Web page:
Friday wrapped up a month-long program to bring healthy lunches to kids at the Boys & Girls Clubs of Hall County.
Kay Blackstock, director of the Georgia Mountain Food Bank, said the Summer Feeding Program was a way to teach kids about healthy choices.
Each day, volunteers assembled 225 lunches to bring to the kids, which included items like turkey sandwiches, apple slices, Chex Mix and juice. Local produce was even included in some of the brown bags.
“We picked 200 pints of blueberries from a farm in Lula,” Blackstock said. “They’re all organically grown, so we bag them and freeze them and bring them back for the lunches.”
During the school year, the Georgia Mountain Food Bank has a program called Munch Bunch that provides healthy after-school snacks.
Blackstock said she wanted to find a way to upgrade the program into a full meal during the summer because more than 60 percent of students in Gainesville and Hall County schools receive free or reduced-price lunches.
“Most of these kids rely on free or reduced(-price) meals during the school year, and what were they going to do during the month of July?” Blackstock said.
Summer school was in session during June and school begins in August, leaving July as the only month where kids could not count on a full meal at school.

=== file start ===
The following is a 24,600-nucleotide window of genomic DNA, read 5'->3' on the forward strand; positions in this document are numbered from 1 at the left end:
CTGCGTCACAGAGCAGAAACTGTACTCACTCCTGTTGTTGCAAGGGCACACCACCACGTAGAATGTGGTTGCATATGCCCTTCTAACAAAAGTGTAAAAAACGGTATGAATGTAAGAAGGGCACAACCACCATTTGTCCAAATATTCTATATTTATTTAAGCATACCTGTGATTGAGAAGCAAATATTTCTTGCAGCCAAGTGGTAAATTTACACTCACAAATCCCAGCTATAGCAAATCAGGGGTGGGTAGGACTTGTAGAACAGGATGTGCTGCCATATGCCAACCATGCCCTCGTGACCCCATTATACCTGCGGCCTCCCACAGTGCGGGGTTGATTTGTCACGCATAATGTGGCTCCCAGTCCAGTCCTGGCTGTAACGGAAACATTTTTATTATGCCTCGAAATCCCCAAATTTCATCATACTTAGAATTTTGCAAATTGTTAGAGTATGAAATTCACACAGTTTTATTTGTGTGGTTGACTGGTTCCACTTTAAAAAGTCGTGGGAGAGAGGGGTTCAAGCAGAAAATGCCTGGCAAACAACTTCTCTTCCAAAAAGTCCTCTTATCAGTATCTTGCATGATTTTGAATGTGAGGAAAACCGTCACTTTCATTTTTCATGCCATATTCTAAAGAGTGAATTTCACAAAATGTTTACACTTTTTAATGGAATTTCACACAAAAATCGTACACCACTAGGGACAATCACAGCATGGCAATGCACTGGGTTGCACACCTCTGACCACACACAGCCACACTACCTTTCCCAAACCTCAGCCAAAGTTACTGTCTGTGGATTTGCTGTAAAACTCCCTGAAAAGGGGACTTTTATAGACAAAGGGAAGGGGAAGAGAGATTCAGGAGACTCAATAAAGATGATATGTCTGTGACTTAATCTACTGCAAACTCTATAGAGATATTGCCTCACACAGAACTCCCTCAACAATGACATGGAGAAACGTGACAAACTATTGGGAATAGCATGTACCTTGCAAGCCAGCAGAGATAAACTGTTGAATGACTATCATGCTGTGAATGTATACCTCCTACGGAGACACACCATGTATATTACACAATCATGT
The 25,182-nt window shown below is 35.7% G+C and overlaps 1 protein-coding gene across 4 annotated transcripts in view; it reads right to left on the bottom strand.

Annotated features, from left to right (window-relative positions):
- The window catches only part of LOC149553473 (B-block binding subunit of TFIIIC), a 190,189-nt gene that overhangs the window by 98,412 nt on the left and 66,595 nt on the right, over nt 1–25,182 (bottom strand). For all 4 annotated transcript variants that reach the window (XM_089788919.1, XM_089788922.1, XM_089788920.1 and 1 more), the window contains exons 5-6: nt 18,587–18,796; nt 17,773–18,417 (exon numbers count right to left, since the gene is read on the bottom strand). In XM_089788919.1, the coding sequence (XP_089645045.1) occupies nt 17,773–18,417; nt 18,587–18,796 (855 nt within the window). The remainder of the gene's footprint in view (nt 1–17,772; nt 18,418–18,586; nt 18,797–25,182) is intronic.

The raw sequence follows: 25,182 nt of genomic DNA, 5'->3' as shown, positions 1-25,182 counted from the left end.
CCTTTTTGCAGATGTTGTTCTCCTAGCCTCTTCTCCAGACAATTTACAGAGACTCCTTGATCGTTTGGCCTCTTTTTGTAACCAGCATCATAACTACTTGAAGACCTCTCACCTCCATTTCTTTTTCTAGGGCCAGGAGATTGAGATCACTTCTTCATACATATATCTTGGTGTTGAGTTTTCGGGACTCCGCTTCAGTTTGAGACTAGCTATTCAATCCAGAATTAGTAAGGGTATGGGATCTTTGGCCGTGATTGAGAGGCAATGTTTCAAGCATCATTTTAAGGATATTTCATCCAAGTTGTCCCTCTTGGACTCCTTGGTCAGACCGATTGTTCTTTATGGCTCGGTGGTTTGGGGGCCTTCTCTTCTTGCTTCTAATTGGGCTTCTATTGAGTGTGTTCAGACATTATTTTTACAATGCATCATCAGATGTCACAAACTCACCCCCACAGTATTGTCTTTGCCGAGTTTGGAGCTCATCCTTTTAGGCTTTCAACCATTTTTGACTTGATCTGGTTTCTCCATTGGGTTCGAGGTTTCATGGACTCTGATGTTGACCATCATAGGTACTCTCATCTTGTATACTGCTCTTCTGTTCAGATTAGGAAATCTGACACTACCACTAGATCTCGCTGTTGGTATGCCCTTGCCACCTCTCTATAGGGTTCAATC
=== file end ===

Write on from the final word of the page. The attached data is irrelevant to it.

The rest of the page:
Blackstock said she was excited to find a solution to the problem when the Boys & Girls Clubs of Hall County was awarded a grant.
“We were already planning to do it when the Boys & Girls Clubs here found out there was some grant money available through Boys & Girls Clubs of America and Wal-Mart for a healthy eating initiative,” Blackstock said. “It helped pay for the cost of the food and the transportation and some supplies.
“In addition, we’ve gotten around $4,000 in in-kind food donations, and that’s been really good.”
The healthy food comes with a few lessons, too.
Sandra Stringer, a Georgia Mountain Food Bank board member and a nutrition educator for the University of Georgia Cooperative Extension, does an educational program at the club twice a month.
“We’ve introduced a lot of different kinds of snacks and choices to the kids,” Blackstock said. “We’re hoping, by the summer of 2011, to have enough data to get funding to do (the program at) multiple sites.”
But the most important thing for Blackstock is that kids do not have to go hungry.
“I know a lot of people find it hard to believe that folks really are having to do without something to eat, but we’ve seen the number of calls increase from people who are looking for emergency food assistance,” Blackstock said. “Especially now where parents have lost jobs and are struggling just to make ends meet; it’s really difficult.”